Cresting up over the top, we had by then encountered several frozen pools of gathered rain water filling in cracks around the rocky summit, peering around with headlamps we could now see evidence of the previous days windstorms – low laying alpine scrub oak engulfed in directionalized hoarfrost, shimmering with rainbows at each hint of light.
What a sight!
We had reached the summit at 6:17am, just in time to find the sky alive with every shade of peach, tangerine, grapefruit, and the deepest hues of dark beet, surrounded by the yet-to-be-lit indigo blue around our 4,000 foot summit, casting a warming glow on the deep sea of rolling cloud cover to our west.
I could count on one hand the few times we had stood atop a mountain and witnessed such a breath-taking undercast; just last week in the White Mountains we had witnessed the foggy cloud cover blow free from the summit rocks of North and South Twin mountains, but this was something different altogether – today we stood high above the low-laying cloud cover, where it only remained on the west slopes of each ridgeline.
Luckily, we did not have ample wind at the summit, which was absolute perfection for walking around gloveless to get a time-lapse sunrise on our GoPro, several panoramas and hundreds of iPhone shots of all angles from the open rock summit of Mount Abe. By the time we had our fill of sunrise and watched our burning orb rise into the sky, my fingertips were beyond ready to dive back into my gloves. Being 29 degrees at our early morning departure – it most certainly was no warmer from where we stood above four thousand feet!
Naturally, our trek back down now seemed completely new, with views far into our periphery and into the surrounding forest scapes! For the first mile or so back to the Battell shelter and camp, our senses were absolutely beaming to life with the aromas of evergreen, spruce, dotted with notes of cotton candy and sweet fruits – oh, how I would love to bottle up this scent.. or better yet – just never leave this forest that I love so dearly!
As we descended the slippery slopes, we could hear the party train coming around the corner. Ten, maybe twelve people made up this group – and I would believe that each and every one of them had asked Ciara what kind of puppy dogs we had (German wire-haired pointers), were they related (yes, they are brothers), do they like hiking (they do better on steep slopes than we bipedals do, plus if they were off leash they would cover 45 miles while we cover 5, in other words: they love the mountains also!), will this tire them out (we could walk one mile and they would sleep all day, or they could wear their full packs and cover 30 miles with us, never showing signs of tiring! They are rockstars!).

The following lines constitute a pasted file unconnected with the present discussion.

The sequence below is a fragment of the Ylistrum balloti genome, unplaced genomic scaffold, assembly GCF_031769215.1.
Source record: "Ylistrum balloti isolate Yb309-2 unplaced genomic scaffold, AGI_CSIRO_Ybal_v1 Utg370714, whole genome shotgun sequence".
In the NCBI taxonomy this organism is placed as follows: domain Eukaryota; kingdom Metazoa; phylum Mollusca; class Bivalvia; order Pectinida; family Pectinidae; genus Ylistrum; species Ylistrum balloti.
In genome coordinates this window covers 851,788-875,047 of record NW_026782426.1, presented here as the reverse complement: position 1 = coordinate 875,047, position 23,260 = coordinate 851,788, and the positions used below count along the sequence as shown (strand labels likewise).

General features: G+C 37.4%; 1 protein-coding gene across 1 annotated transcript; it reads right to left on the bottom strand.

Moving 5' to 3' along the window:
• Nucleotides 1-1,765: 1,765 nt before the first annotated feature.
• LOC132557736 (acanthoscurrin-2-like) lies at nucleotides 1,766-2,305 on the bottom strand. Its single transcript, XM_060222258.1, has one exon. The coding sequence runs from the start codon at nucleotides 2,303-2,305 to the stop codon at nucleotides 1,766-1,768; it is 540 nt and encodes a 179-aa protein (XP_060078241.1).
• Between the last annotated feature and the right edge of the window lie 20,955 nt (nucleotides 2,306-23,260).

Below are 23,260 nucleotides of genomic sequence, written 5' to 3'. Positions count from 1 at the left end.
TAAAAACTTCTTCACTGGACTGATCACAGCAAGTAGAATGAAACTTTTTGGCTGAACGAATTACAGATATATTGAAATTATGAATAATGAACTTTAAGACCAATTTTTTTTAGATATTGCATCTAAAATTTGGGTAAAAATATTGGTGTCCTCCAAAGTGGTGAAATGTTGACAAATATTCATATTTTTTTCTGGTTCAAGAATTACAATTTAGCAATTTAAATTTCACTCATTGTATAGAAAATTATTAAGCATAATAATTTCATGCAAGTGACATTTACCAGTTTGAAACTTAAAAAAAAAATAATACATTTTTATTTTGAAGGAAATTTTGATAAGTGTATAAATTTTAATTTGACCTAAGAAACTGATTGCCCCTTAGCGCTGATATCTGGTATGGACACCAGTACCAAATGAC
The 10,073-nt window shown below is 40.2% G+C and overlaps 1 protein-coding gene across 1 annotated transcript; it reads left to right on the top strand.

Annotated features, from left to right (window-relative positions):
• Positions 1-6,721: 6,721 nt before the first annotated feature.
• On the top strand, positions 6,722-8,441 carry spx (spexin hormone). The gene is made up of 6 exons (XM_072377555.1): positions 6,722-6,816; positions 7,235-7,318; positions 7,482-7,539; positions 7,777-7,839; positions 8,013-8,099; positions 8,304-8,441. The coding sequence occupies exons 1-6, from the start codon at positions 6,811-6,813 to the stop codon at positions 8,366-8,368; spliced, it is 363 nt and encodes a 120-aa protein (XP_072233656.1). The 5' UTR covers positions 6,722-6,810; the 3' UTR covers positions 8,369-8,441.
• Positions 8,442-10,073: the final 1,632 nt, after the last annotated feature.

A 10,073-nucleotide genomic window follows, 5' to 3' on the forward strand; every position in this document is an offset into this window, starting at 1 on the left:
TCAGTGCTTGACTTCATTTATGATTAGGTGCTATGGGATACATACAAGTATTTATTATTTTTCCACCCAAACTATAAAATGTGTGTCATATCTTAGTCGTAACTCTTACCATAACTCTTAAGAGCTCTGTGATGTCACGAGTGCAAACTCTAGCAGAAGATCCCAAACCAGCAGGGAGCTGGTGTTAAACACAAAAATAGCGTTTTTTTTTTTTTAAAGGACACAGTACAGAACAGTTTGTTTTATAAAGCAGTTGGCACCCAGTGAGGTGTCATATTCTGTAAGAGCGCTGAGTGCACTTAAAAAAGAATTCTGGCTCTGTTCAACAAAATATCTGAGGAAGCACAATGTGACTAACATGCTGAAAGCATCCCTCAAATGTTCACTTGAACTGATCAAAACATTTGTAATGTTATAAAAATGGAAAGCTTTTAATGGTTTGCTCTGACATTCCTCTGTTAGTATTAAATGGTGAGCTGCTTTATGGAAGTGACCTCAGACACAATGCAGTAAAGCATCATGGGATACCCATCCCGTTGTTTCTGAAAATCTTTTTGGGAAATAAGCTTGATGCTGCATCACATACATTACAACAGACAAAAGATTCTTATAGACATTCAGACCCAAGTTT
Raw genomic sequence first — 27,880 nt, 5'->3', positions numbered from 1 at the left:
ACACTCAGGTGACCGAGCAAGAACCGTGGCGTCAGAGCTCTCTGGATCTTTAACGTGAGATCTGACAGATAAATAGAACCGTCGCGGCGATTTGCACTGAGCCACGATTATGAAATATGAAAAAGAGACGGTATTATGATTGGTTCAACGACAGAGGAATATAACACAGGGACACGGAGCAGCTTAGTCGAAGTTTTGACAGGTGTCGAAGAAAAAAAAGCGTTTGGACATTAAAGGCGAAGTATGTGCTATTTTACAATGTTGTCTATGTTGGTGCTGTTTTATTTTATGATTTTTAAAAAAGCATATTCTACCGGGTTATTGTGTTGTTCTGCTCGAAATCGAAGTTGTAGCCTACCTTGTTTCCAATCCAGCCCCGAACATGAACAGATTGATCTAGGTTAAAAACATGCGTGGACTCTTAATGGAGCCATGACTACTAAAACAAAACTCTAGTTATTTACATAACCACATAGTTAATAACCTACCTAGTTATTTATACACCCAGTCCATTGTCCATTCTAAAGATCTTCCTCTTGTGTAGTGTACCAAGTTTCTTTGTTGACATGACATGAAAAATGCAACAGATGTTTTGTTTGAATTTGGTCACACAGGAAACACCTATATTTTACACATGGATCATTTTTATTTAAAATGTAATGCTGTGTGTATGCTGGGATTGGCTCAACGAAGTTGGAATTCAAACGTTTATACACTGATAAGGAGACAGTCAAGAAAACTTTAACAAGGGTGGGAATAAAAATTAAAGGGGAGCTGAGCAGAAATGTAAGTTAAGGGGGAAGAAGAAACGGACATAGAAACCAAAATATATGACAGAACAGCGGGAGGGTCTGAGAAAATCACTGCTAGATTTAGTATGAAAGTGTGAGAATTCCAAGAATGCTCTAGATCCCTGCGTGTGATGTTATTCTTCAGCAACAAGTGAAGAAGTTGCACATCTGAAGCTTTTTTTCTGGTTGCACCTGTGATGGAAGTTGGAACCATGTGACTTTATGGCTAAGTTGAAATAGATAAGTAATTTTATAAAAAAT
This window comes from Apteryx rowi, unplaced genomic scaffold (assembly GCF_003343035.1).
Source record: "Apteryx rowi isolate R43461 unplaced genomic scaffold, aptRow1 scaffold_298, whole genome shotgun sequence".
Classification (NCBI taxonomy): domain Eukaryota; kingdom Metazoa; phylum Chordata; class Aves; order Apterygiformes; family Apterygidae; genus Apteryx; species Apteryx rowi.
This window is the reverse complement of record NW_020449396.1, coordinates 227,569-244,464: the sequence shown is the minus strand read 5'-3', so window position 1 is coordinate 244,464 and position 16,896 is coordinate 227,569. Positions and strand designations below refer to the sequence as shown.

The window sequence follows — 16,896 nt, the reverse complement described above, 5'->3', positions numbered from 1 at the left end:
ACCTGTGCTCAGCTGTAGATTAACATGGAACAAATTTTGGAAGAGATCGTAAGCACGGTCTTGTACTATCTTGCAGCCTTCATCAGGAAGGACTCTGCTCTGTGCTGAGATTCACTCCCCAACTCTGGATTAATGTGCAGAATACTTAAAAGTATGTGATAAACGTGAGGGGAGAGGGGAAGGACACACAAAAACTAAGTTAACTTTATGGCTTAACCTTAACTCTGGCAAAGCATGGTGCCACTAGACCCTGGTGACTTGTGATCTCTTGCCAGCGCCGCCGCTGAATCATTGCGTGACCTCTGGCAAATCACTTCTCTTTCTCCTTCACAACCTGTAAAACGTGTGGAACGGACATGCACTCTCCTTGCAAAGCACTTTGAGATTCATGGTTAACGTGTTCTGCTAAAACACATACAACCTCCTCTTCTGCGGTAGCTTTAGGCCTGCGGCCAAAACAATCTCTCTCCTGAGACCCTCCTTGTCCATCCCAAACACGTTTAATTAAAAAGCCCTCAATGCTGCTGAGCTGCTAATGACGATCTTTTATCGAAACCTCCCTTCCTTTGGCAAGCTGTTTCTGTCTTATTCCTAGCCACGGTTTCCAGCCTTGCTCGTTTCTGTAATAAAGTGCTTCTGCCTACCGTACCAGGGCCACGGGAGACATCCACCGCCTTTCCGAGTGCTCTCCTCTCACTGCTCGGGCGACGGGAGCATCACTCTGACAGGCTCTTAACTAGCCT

I love the reactions we get from folks we pass as we descend, inquiring as to when we began, how long it took, was it cold up top – and my favorite which typically comes judgmentally from the ‘dudes’: did you actually make the summit??
Today, my response was: Yes! We had the luxury of being alive to see the sunrise, and we just happen to find ourselves standing atop the summit of Mount Abe.. and it was pretty darn epic! The most incredible part of being able to watch this glowing orb of sun rise high and begin a new day for us is to see the smiles that shine bright on Ciara’s face, I’m sure I had a grin just as big – but hers is much nicer to look at!
Sending our new friends wishes of a good climb together, we proceeded south down the Long Trail and continued our amazing morning of cheerful laughter and light conversation. Like a light switch being flipped on, out of the dense evergreen forest we plunged deeper into a picturesque fall foliage postcard, now twisting and turning more gradually backtracking toward our parked car.
Looking at each other, we knew what each other thought: we never regret beginning a hike in the dark when we realize how many other hikers’ the morning glow will bring onto our trails, we must have passed nearly thirty other hikers’ by the time we could hear the road and found ourselves back at the Lincoln Gap trail head.
What were two parking lots dotted with four vehicles at 5am was now a full used-car parking lot on either side of Lincoln Gap Road, alive with cars and trucks traveling in either direction, waiting for their chance to jump on a parking spot!
Now with no regrets of frosty fingertips only forty-five minutes ago atop the summit, we were completely thrilled to have just had witnessed what we may call – the finest sunrise from atop any mountain of our lives!
At just shy of a six-mile round trip – Mount Abe proved to be a splendid mountain top to breathe in life while letting all of the unnecessary daily thoughts that clog our gray matter just slip away and be in the moment together.
I feel this will be a tough hike to top moving forward, but that is really okay – as each hike is unique in its own way, we might not know just for what exactly at the time of planning an excursion, but while en route we are sure to find just what we are meant to learn whether we ‘make the summit‘ or not!
Happy trails and good climbing!
Overall stats for Mount Abraham:
Recorded with COROS Pace
- 5.69 miles
- 3hr 46 minutes
- 2,270′ elevation gain
Favorite Gear of the Day!
What is more important for a sunrise hike than simply being able to see your way up to the summit rocks? Not too much really.. that’s why my vote goes out to our headlamps!
Black Diamond makes a little bit of everything, which is usually a downfall for most companies.. but I have yet to see where Black Diamond has cut corners in any of the alpine gear that they make – everything is manufactured to perform for the long-term and get you through the darkest, coldest, hardest days out in the back country.
Just pair some rechargeable batteries and keep them topped off for hours of bright LED power for your next sunrise hike or nighttime trail run!